Other Free Encyclopedias » Brief Biographies » Biographies: Grace Napolitano: 1936—: Politician to Richard (Wayne) Peck (1934-) Biography - Career » Tony Orlando: 1944—: Singer Biography - Had Short First Music Career, Teamed Up With Dawn, Released Megahit, Hit Low Point In Career

Tony Orlando: 1944—: Singer - Released Megahit

song hit yellow ribbon

"Tie a Yellow Ribbon 'Round the Ole Oak Tree" was released in February of 1973, and by April it had become a hit, selling more than six million copies worldwide. Though the lyrics were written about a convict returning home to White Oak, Georgia, hoping to see if his wife still loved him, the song quickly became associated with veterans returning from Vietnam after the war ended in 1974. Later it came to symbolize anyone returning home after a crisis, with yellow ribbons sprouting up on trees during wartime or when someone was missing or being held against their will. In fact, the song would climb the charts again in 1981 when 52 Iran hostages were released after 444 days of captivity. "I never ever set out to be a novelty act, a singer associated with ditties or bubble-gum tunes, yet … 'Yellow Ribbon' seemed like a novelty song to me," wrote Orlando in his autobiography, Halfway to Paradise. "Even though I knew it had hit potential it wasn't the kind of song I wanted to be defined by." Nevertheless, the song changed Orlando's life and became his signature theme song.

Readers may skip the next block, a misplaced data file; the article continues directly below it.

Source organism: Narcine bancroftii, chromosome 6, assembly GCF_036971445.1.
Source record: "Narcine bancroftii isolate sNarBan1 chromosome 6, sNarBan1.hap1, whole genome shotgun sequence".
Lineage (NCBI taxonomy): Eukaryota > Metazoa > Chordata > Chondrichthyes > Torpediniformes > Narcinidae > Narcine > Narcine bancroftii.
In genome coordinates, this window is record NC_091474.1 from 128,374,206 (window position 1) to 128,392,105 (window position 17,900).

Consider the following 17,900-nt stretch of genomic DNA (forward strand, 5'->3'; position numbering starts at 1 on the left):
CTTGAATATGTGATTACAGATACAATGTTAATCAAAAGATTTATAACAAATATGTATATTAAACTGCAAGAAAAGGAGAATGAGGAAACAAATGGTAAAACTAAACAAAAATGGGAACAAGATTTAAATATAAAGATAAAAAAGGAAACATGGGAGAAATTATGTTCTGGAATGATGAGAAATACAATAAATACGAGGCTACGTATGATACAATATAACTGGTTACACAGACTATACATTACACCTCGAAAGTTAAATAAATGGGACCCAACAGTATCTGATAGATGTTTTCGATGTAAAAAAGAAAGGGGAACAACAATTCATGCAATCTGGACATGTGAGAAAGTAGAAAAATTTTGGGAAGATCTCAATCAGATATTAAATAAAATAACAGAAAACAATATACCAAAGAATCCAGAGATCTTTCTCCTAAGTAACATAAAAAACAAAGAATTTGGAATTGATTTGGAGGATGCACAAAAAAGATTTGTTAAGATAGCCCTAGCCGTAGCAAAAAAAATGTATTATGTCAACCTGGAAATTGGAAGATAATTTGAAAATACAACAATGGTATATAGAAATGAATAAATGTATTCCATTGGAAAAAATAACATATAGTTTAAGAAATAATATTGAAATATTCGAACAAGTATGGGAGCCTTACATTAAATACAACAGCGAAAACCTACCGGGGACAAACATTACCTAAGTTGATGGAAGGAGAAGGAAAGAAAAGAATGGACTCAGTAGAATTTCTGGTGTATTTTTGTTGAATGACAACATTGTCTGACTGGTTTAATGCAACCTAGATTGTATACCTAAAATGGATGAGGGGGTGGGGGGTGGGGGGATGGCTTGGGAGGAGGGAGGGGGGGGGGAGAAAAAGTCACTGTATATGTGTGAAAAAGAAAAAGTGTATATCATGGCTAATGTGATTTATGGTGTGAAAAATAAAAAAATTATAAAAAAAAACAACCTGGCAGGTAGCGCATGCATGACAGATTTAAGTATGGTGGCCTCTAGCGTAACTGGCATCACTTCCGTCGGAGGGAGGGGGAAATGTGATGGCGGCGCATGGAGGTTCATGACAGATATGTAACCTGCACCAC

In 1974, after performing "Yellow Ribbon" at the 16th Annual Grammy Awards, CBS programming chief Fred Silverman offered the group their own variety show, Tony Orlando and Dawn, which became an instant hit. It featured some of Orlando's boyhood idols, including Jackie Gleason and Jerry Lewis. Orlando would forge a close friendship with Lewis and go on to guest and host his Labor Day Telethon for years to come.

With the success of their TV show, came a whirlwind of hit songs, including "Say, Has Anybody Seen My Sweet Gypsy Rose," "Who's in the Strawberry Patch With Sally," and "Steppin Out (Gonna Boogie Tonight)." The group moved over to Elektra Records with Bell promotion executive Steve Wax in 1975 and recorded a cover of Jerry Butler's 1960 Top Ten hit, "He Don't Love You (Like I Love You)." It became the band's third number one single and selling more than a million copies.


Tony Orlando: 1944—: Singer - Hit Low Point In Career [next] [back] Tony Orlando: 1944—: Singer - Teamed Up With Dawn

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